Corporate Sector Should Uphold Triple Bottom Lines to Make The World A Better Place, Says UKM Pro-Chancellor Tunku Naquiyuddin

FRIDAY, 29 OCTOBER 2010 12:10

By Kuah Guan Oo
Pix by Saliman Leman

BANGI, 29 Oct. 2010 – The world would be a better place if all companies were to aim for the “triple” bottom lines of measurable performance indicators in the areas of environment, social, economics or finance, the Pro-Chancellor of Universiti Kebangsaan Malaysia (UKM), Tunku Laxamana Tunku Dato’ Seri Utama Naquiyuddin Ibni Almarhum Tuanku Ja’afar said today.

He said the challenge for business today is how to account for the impact of business operations on employees, society and environment.

“There is also increasing demand for business to assure that their mission statement integrates social responsibility in business policies and strategies,” he said when delivering his Royal Fellow Lecture of the Institute for Environment and Development (Lestari) of UKM, here.

Tunku Naquiyuddin, who is also a leading Malaysian corporate leader with interests in Healthcare, Biotechnology, Power, Mining and Manufacturing, outlined the developments of the concept of Sustainable Development (SD) and philanthrocapitalism in his lecture.

SD, he said, is often defined as “development that meets the needs of the present without compromising the ability of future generations to meet their own needs.”

SD has also been linked with Corporate Social Responsibility (CSR) though some people saw it merely as a Public Relations tool, just like philanthrocapitalism.

However, SD, CSR and philanthrocapitalism are much more than Public Relations exercises. “SD aims at ensuring better quality of life, poverty alleviation, protecting the environment, enhance social progress and the prudent use of natural resources while maintaining high and stable economic growth.”

In line with this, he said businesses are generally run to meet the “triple bottom lines” of measurable performance indicators in the areas of environment, social, economics or finance.

He said he was personally involved with SD in 1992 when he joined the Chief Executive Officers of giant international corporations from around the world in a forum called the “Business Council for Sustainable Development” (BCSD) to discuss exclusively about business and SD.


He became a pioneer member of BCSD, which evolved with the United Nations Conference on Environment and Development, also known as the Rio Earth Summit of 1992.

“We participated actively in the preparatory process of the UN Conference and looking beyond the immediate needs and interests of our business entities, and simultaneously consider the needs and interests of future generations,” said the member of the Negeri Sembilan royal family who had graduated with a B.Sc (Hons) in Economics from the University of Wales, where he also read International Politics.

He said the significance of that meeting was that for the first time a group of business leaders had looked at the issues of SD from the global perspective and had reached major agreements on the need for an integrated approach in confronting the challenges of economic development and the environment.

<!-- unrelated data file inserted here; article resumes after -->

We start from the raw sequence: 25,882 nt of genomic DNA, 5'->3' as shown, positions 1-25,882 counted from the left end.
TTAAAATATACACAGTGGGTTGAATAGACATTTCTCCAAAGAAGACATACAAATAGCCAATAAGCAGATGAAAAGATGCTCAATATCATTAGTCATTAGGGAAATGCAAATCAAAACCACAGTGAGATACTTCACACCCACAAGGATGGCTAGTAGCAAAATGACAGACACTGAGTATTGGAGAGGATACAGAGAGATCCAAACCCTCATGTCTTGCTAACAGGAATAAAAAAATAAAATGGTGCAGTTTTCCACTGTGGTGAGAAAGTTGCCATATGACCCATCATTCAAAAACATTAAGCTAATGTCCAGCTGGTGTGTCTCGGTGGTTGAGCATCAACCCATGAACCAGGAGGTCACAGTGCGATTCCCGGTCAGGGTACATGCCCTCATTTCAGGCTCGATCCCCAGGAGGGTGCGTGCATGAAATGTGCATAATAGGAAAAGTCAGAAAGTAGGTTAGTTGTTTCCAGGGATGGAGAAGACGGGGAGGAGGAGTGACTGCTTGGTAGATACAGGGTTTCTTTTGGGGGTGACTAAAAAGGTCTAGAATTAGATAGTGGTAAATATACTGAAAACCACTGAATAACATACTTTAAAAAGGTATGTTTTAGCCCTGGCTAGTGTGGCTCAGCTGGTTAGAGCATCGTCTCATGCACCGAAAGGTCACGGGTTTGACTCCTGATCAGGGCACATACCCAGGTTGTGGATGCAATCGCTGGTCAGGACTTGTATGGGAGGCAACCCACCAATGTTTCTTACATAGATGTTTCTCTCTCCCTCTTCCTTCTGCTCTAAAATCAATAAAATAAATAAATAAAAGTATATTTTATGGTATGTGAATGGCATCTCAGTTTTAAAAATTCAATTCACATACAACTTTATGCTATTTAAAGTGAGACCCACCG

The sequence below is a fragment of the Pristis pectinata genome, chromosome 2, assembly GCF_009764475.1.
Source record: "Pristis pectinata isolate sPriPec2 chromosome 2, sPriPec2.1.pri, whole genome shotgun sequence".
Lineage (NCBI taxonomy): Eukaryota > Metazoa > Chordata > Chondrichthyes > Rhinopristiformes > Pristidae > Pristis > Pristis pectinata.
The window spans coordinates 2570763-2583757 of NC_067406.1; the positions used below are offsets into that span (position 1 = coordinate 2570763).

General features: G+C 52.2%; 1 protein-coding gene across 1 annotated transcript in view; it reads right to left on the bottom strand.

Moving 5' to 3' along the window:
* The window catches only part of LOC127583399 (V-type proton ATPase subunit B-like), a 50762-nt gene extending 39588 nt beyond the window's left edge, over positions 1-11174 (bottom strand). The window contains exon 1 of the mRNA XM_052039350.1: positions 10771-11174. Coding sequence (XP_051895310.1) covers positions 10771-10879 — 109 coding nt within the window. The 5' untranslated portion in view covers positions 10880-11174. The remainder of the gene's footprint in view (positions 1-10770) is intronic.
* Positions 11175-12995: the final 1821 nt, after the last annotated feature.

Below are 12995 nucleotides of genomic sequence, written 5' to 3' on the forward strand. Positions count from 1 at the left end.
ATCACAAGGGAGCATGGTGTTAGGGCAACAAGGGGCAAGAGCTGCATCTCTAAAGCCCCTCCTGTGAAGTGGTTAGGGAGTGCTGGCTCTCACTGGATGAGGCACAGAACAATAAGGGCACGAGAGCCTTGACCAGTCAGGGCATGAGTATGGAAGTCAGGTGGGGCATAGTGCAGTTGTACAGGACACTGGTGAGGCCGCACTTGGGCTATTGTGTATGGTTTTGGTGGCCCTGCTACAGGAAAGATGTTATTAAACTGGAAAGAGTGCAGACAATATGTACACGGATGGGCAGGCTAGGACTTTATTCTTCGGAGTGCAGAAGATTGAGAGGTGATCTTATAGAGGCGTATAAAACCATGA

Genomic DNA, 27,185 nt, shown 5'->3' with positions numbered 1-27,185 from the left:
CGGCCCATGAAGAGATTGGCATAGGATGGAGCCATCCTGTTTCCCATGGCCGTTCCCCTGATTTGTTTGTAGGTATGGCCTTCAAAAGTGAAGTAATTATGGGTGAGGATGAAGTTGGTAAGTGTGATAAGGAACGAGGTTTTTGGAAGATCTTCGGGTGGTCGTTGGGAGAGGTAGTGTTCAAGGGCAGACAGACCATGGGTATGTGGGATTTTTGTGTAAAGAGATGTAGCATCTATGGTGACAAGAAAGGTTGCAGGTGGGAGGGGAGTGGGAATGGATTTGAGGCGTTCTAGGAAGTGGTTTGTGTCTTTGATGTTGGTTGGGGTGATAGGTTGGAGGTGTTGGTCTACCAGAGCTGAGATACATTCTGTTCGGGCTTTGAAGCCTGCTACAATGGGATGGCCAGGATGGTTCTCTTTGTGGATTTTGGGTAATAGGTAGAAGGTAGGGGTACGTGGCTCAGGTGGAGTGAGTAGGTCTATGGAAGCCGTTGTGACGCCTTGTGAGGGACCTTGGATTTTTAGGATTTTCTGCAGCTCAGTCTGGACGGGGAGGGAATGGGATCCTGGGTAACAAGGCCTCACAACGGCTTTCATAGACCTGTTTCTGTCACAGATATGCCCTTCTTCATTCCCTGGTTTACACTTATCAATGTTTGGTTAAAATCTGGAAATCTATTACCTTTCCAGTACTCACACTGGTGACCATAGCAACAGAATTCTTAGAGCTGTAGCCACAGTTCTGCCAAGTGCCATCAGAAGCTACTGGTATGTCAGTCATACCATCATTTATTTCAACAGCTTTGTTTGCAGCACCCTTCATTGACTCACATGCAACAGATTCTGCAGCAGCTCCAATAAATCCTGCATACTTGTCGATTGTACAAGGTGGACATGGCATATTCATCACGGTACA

Their thoughts were put together in a book “Changing Course: A Global Perspective on Development and the Environment” in 1992 that is a collective wisdom and concerns of businessmen on matters of the environment, industrialisation, poverty and economic growth.

In “Changing Course”, he said they had outlined a movement or a plan for business that could have far-reaching consequences for most business people. He himself had mooted the idea that “sustainable development has a vital role to play in reminding businessmen that their business strategy should always incorporate environmental protection as a major principle” in the book within the context of world economic growth.

Tunku Naquiyuddin also said that World BCSD is today a movement led by CEOs, a global association of some 200 international companies dealing exclusively with business and SD.

“BCSD had created a platform, while business-centric, that fundamentally connects to something very personal because what can be more important to us than in wanting a good life, not only for ourselves in this lifetime, but also a legacy for our children, our progeny in the many lifetimes to come,” said Tunku Naquiyuddin who is a council member of BCSD.


He said he was also in the forefront in the formation of BCSD Malaysia as he was deeply influenced by the declaration and mandate of the organisation and, based on his knowledge and personel conviction, he has ensured that his business practices are governed by SD measures.

With his diverse business interests, it was not surprising that he had ventured into philanthrocapitalism, which goes hand-in-hand with SD, a spin off from philanthropy.

“Basically we are looking at a brand new generation of philanthropists who spend their money prudently as to gain powerful results and changing the way philanthropy works. So came the creation of Yayasan Tunku Naquiyuddin, a practice in philanthrocapitalism through education,” he added.

While there is a great potential for all of them to play an effective role in SD and philanthrocapitalism, the latter might need a nudge or incentive from the authorities to encourage its further development.

“In conclusion, whether it’s SD or philanthrocapitalism, it requires commitment, determination and perseverance. The world will be a better place if all companies can subscribe to these ideals.

“However, it also requires the pivotal support of governments, businesses and society to come together so that ‘changing course’ can be a real success without disruption and impediment,” he added.